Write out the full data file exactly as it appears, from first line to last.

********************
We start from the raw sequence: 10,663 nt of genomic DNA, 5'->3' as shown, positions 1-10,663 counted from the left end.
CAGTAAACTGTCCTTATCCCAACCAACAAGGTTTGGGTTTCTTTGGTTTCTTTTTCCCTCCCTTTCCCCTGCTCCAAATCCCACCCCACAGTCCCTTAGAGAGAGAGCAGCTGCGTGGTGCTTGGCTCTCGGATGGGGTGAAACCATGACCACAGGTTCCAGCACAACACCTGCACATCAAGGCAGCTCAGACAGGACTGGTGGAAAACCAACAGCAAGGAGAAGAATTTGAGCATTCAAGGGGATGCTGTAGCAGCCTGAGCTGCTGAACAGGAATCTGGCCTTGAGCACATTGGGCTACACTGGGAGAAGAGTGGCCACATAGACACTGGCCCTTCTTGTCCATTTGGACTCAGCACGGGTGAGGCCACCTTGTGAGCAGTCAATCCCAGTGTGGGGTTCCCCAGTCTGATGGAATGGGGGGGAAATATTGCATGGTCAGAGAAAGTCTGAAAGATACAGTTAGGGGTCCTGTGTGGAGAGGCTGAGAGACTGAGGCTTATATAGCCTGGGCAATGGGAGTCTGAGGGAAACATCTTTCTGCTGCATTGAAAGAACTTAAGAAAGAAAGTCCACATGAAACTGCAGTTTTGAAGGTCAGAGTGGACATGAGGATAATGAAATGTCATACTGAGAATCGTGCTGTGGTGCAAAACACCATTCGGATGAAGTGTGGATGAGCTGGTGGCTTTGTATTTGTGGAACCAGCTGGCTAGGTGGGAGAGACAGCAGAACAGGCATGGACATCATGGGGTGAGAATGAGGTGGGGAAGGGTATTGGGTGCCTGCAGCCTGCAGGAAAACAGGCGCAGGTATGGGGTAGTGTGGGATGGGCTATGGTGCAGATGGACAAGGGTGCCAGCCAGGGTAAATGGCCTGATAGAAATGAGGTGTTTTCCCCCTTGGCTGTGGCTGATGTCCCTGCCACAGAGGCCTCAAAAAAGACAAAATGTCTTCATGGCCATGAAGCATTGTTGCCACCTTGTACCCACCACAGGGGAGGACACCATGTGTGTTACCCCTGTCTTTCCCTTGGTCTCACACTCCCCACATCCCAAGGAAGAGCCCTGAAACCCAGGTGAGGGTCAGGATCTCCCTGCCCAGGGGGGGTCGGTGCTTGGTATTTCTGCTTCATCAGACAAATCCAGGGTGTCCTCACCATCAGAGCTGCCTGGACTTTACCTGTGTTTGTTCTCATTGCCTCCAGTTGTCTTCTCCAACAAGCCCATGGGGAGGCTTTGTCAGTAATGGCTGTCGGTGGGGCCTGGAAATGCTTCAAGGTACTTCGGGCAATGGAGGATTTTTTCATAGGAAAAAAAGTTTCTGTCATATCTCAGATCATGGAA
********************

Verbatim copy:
We start from the raw sequence: 10,663 nt of genomic DNA, 5'->3' as shown, positions 1-10,663 counted from the left end.
CAGTAAACTGTCCTTATCCCAACCAACAAGGTTTGGGTTTCTTTGGTTTCTTTTTCCCTCCCTTTCCCCTGCTCCAAATCCCACCCCACAGTCCCTTAGAGAGAGAGCAGCTGCGTGGTGCTTGGCTCTCGGATGGGGTGAAACCATGACCACAGGTTCCAGCACAACACCTGCACATCAAGGCAGCTCAGACAGGACTGGTGGAAAACCAACAGCAAGGAGAAGAATTTGAGCATTCAAGGGGATGCTGTAGCAGCCTGAGCTGCTGAACAGGAATCTGGCCTTGAGCACATTGGGCTACACTGGGAGAAGAGTGGCCACATAGACACTGGCCCTTCTTGTCCATTTGGACTCAGCACGGGTGAGGCCACCTTGTGAGCAGTCAATCCCAGTGTGGGGTTCCCCAGTCTGATGGAATGGGGGGGAAATATTGCATGGTCAGAGAAAGTCTGAAAGATACAGTTAGGGGTCCTGTGTGGAGAGGCTGAGAGACTGAGGCTTATATAGCCTGGGCAATGGGAGTCTGAGGGAAACATCTTTCTGCTGCATTGAAAGAACTTAAGAAAGAAAGTCCACATGAAACTGCAGTTTTGAAGGTCAGAGTGGACATGAGGATAATGAAATGTCATACTGAGAATCGTGCTGTGGTGCAAAACACCATTCGGATGAAGTGTGGATGAGCTGGTGGCTTTGTATTTGTGGAACCAGCTGGCTAGGTGGGAGAGACAGCAGAACAGGCATGGACATCATGGGGTGAGAATGAGGTGGGGAAGGGTATTGGGTGCCTGCAGCCTGCAGGAAAACAGGCGCAGGTATGGGGTAGTGTGGGATGGGCTATGGTGCAGATGGACAAGGGTGCCAGCCAGGGTAAATGGCCTGATAGAAATGAGGTGTTTTCCCCCTTGGCTGTGGCTGATGTCCCTGCCACAGAGGCCTCAAAAAAGACAAAATGTCTTCATGGCCATGAAGCATTGTTGCCACCTTGTACCCACCACAGGGGAGGACACCATGTGTGTTACCCCTGTCTTTCCCTTGGTCTCACACTCCCCACATCCCAAGGAAGAGCCCTGAAACCCAGGTGAGGGTCAGGATCTCCCTGCCCAGGGGGGGTCGGTGCTTGGTATTTCTGCTTCATCAGACAAATCCAGGGTGTCCTCACCATCAGAGCTGCCTGGACTTTACCTGTGTTTGTTCTCATTGCCTCCAGTTGTCTTCTCCAACAAGCCCATGGGGAGGCTTTGTCAGTAATGGCTGTCGGTGGGGCCTGGAAATGCTTCAAGGTACTTCGGGCAATGGAGGATTTTTTCATAGGAAAAAAAGTTTCTGTCATATCTCAGATCATGGAA